One year on: Failure of leadership in Sudan and South Sudan has led to human rights crisis
|Publication Date||8 July 2012|
|Cite as||Amnesty International, One year on: Failure of leadership in Sudan and South Sudan has led to human rights crisis, 8 July 2012, available at: http://www.refworld.org/docid/4ffd69b82.html [accessed 26 May 2015]|
|Disclaimer||This is not a UNHCR publication. UNHCR is not responsible for, nor does it necessarily endorse, its content. Any views expressed are solely those of the author or publisher and do not necessarily reflect those of UNHCR, the United Nations or its Member States.|
It is a year since South Sudan gained its independence from neighbour Sudan, but anybody hoping for a smooth separation will now be feeling sorely disappointed.
Despite what was deemed a relatively free and fair vote, the break has been far from clean, and a series of unresolved issues around secession have unleashed what has become a human rights and humanitarian crisis.
Poor leadership in Juba and Khartoum meant a series of key issues were left unresolved - border demarcation including the status of the disputed border district of Abyei, sharing oil revenues, citizenship, and the marginalization of communities in their countries.
These outstanding issues led to increased tension and conflict between both countries.
Sudanese refugees continue to flee south to escape ongoing fighting between Sudanese Army Forces (SAF) and the Sudan People's Liberation Army North (SPLA-N).
Relentless and indiscriminate aerial bombardments by the Sudanese government have caused tens of thousands of people from Southern Kordofan and Blue Nile in Sudan to flee to remote areas of South Sudan.
But those fleeing have found other kinds of insecurity rather than safety across the border. They are forced to subsist with limited access to food, water and shelter, and are exposed to further risk of human rights abuses, as the result of inadequate protection in the camps.
When Amnesty International visited the refugee camps in South Sudan as part of an Amnesty International mission in March and April, it was worrying to see the limited resources that were available. Humanitarian organizations were already expressing concerns about the upcoming rainy season, which was set to start in May.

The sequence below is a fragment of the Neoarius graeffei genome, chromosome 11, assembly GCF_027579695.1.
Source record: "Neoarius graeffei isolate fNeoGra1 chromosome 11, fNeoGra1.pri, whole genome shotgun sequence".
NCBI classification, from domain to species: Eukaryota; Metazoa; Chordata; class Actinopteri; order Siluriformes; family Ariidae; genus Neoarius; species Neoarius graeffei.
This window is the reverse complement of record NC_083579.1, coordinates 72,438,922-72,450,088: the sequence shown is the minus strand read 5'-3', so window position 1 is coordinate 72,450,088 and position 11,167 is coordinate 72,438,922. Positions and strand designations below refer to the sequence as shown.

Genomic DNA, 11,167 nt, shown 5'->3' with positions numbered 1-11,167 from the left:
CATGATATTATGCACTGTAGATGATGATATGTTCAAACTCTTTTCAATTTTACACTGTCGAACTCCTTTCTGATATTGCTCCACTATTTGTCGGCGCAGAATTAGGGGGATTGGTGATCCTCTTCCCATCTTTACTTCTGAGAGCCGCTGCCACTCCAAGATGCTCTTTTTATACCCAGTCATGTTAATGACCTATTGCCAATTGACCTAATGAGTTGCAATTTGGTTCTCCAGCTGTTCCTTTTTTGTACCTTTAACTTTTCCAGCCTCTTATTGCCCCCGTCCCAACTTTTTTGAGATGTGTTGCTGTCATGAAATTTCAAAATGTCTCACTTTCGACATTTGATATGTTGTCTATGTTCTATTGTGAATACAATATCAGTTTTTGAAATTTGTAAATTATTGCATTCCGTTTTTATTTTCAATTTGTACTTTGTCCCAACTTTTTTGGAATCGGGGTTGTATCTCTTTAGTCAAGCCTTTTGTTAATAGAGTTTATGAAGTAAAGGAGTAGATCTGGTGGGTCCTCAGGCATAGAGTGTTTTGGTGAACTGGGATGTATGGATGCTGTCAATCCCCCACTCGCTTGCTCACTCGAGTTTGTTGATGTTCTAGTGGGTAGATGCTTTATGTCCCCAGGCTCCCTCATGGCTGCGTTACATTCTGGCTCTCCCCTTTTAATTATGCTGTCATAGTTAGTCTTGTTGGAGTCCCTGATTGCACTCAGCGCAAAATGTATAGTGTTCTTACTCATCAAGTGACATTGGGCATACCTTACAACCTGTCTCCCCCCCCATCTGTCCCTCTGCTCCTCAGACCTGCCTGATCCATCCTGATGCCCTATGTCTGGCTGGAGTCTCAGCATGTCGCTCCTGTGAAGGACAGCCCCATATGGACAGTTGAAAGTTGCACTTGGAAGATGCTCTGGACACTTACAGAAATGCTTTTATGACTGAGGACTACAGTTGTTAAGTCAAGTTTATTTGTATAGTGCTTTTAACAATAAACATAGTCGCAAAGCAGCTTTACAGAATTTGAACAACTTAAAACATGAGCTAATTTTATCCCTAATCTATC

They knew that there would be a large influx of refugees before heavy downpours made the roads impassable but also that the lack of accessibility would hinder efforts by aid organizations to provide significant assistance.
The refugee population in Yida, Unity State, has since more than doubled to an excess of 60,000 people in one camp.
In Upper Nile an average of 1,000 people are arriving every day, bringing the total refugee population in both states to more than 169,000.
The conflict meanwhile continues and negotiations about the delivery of emergency humanitarian assistance to people in Southern Kordofan and Blue Nile have reached an impasse.
The UN Security Council in May 2012 gave its backing to a proposal put forward by the African Union, League of Arab States and United Nations to give access to independently delivered aid.
The government of Sudan in late June formally accepted this proposal, but with restrictive conditions that do not allow for independent assistance, rendering the acceptance meaningless.
The Security Council should demand that the Sudan government allows humanitarian organizations immediate and unhindered access to both states.
It should also mandate a full and independent investigation into alleged human rights violations and abuses committed by all parties, and expand the current arms embargo on Darfur to cover the whole of Sudan.
Meanwhile, more than 100,000 people from Abyei remain displaced in South Sudan, and deem it unsafe to return home.
Sudan and South Sudan have yet to reach an agreement on the status of the disputed border area.
UN peacekeepers have been deployed there since July 2011 but no proper human rights monitoring has yet been put in place and no investigation has been conducted into the events that led to the destruction and desolation of Abyei in May 2011.
South Sudan also faces several of its own internal dilemmas. After decades of conflict it is awash with small arms. There is also the destabilizing presence of multiple armed opposition groups, including some allegedly backed by Sudan.
Inter-communal violence in South Sudan has led to the displacement of thousands of people and hundreds of civilian casualties.
When the new country came into being, we proposed a Human Rights Agenda for the new government, flagging important issues that would have to be addressed if the government was to have any kind of credibility. Sadly, one year on these have yet to be addressed.
The world's newest country has a long way to go to meet its human rights obligations but until the both countries agree to resolve their outstanding issues, the people in Sudan and South Sudan will continue to suffer the ongoing consequences of a volatile and violent border.